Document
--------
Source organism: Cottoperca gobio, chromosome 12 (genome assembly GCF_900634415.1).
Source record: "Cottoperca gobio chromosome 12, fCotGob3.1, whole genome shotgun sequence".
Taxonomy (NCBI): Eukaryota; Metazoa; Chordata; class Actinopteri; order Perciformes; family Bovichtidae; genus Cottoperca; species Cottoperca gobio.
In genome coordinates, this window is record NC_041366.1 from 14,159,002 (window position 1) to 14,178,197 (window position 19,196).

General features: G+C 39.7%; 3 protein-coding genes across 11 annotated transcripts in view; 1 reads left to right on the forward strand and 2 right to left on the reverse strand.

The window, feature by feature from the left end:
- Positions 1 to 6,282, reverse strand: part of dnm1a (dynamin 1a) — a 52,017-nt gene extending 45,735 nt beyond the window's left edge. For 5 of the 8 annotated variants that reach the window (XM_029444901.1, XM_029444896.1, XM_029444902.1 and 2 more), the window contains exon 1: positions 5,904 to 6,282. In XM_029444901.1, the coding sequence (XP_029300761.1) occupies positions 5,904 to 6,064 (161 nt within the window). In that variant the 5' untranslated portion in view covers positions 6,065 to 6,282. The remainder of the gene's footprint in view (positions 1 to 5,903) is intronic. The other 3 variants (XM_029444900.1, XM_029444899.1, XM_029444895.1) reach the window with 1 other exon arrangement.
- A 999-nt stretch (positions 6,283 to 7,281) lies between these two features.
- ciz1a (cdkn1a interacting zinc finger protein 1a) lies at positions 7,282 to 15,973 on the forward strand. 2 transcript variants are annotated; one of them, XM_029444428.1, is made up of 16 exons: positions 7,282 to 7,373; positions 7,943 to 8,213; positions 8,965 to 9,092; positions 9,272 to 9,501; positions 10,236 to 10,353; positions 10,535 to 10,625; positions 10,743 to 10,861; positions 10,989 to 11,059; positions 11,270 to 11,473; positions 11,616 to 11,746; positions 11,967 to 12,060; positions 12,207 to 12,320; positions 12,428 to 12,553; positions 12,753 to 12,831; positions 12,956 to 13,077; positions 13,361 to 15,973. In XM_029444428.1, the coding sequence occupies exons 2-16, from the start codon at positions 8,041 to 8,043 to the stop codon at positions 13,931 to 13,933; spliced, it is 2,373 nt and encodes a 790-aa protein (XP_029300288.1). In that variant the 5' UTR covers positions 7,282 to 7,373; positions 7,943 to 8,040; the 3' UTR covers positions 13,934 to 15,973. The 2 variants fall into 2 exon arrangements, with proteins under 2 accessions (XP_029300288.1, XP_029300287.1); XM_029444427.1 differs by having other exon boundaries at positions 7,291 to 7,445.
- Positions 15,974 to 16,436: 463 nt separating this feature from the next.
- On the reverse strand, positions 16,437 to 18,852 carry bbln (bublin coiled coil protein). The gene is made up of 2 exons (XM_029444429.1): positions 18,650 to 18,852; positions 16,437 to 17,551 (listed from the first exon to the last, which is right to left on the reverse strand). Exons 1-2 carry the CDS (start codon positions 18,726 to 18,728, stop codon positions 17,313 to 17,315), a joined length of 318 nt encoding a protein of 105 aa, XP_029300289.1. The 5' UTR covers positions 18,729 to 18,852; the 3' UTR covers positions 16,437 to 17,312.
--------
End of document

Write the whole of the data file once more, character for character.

Source organism: Cottoperca gobio, chromosome 12 (genome assembly GCF_900634415.1).
Source record: "Cottoperca gobio chromosome 12, fCotGob3.1, whole genome shotgun sequence".
Taxonomy (NCBI): Eukaryota; Metazoa; Chordata; class Actinopteri; order Perciformes; family Bovichtidae; genus Cottoperca; species Cottoperca gobio.
In genome coordinates, this window is record NC_041366.1 from 14,159,002 (window position 1) to 14,178,197 (window position 19,196).

General features: G+C 39.7%; 3 protein-coding genes across 11 annotated transcripts in view; 1 reads left to right on the forward strand and 2 right to left on the reverse strand.

The window, feature by feature from the left end:
- Positions 1 to 6,282, reverse strand: part of dnm1a (dynamin 1a) — a 52,017-nt gene extending 45,735 nt beyond the window's left edge. For 5 of the 8 annotated variants that reach the window (XM_029444901.1, XM_029444896.1, XM_029444902.1 and 2 more), the window contains exon 1: positions 5,904 to 6,282. In XM_029444901.1, the coding sequence (XP_029300761.1) occupies positions 5,904 to 6,064 (161 nt within the window). In that variant the 5' untranslated portion in view covers positions 6,065 to 6,282. The remainder of the gene's footprint in view (positions 1 to 5,903) is intronic. The other 3 variants (XM_029444900.1, XM_029444899.1, XM_029444895.1) reach the window with 1 other exon arrangement.
- A 999-nt stretch (positions 6,283 to 7,281) lies between these two features.
- ciz1a (cdkn1a interacting zinc finger protein 1a) lies at positions 7,282 to 15,973 on the forward strand. 2 transcript variants are annotated; one of them, XM_029444428.1, is made up of 16 exons: positions 7,282 to 7,373; positions 7,943 to 8,213; positions 8,965 to 9,092; positions 9,272 to 9,501; positions 10,236 to 10,353; positions 10,535 to 10,625; positions 10,743 to 10,861; positions 10,989 to 11,059; positions 11,270 to 11,473; positions 11,616 to 11,746; positions 11,967 to 12,060; positions 12,207 to 12,320; positions 12,428 to 12,553; positions 12,753 to 12,831; positions 12,956 to 13,077; positions 13,361 to 15,973. In XM_029444428.1, the coding sequence occupies exons 2-16, from the start codon at positions 8,041 to 8,043 to the stop codon at positions 13,931 to 13,933; spliced, it is 2,373 nt and encodes a 790-aa protein (XP_029300288.1). In that variant the 5' UTR covers positions 7,282 to 7,373; positions 7,943 to 8,040; the 3' UTR covers positions 13,934 to 15,973. The 2 variants fall into 2 exon arrangements, with proteins under 2 accessions (XP_029300288.1, XP_029300287.1); XM_029444427.1 differs by having other exon boundaries at positions 7,291 to 7,445.
- Positions 15,974 to 16,436: 463 nt separating this feature from the next.
- On the reverse strand, positions 16,437 to 18,852 carry bbln (bublin coiled coil protein). The gene is made up of 2 exons (XM_029444429.1): positions 18,650 to 18,852; positions 16,437 to 17,551 (listed from the first exon to the last, which is right to left on the reverse strand). Exons 1-2 carry the CDS (start codon positions 18,726 to 18,728, stop codon positions 17,313 to 17,315), a joined length of 318 nt encoding a protein of 105 aa, XP_029300289.1. The 5' UTR covers positions 18,729 to 18,852; the 3' UTR covers positions 16,437 to 17,312.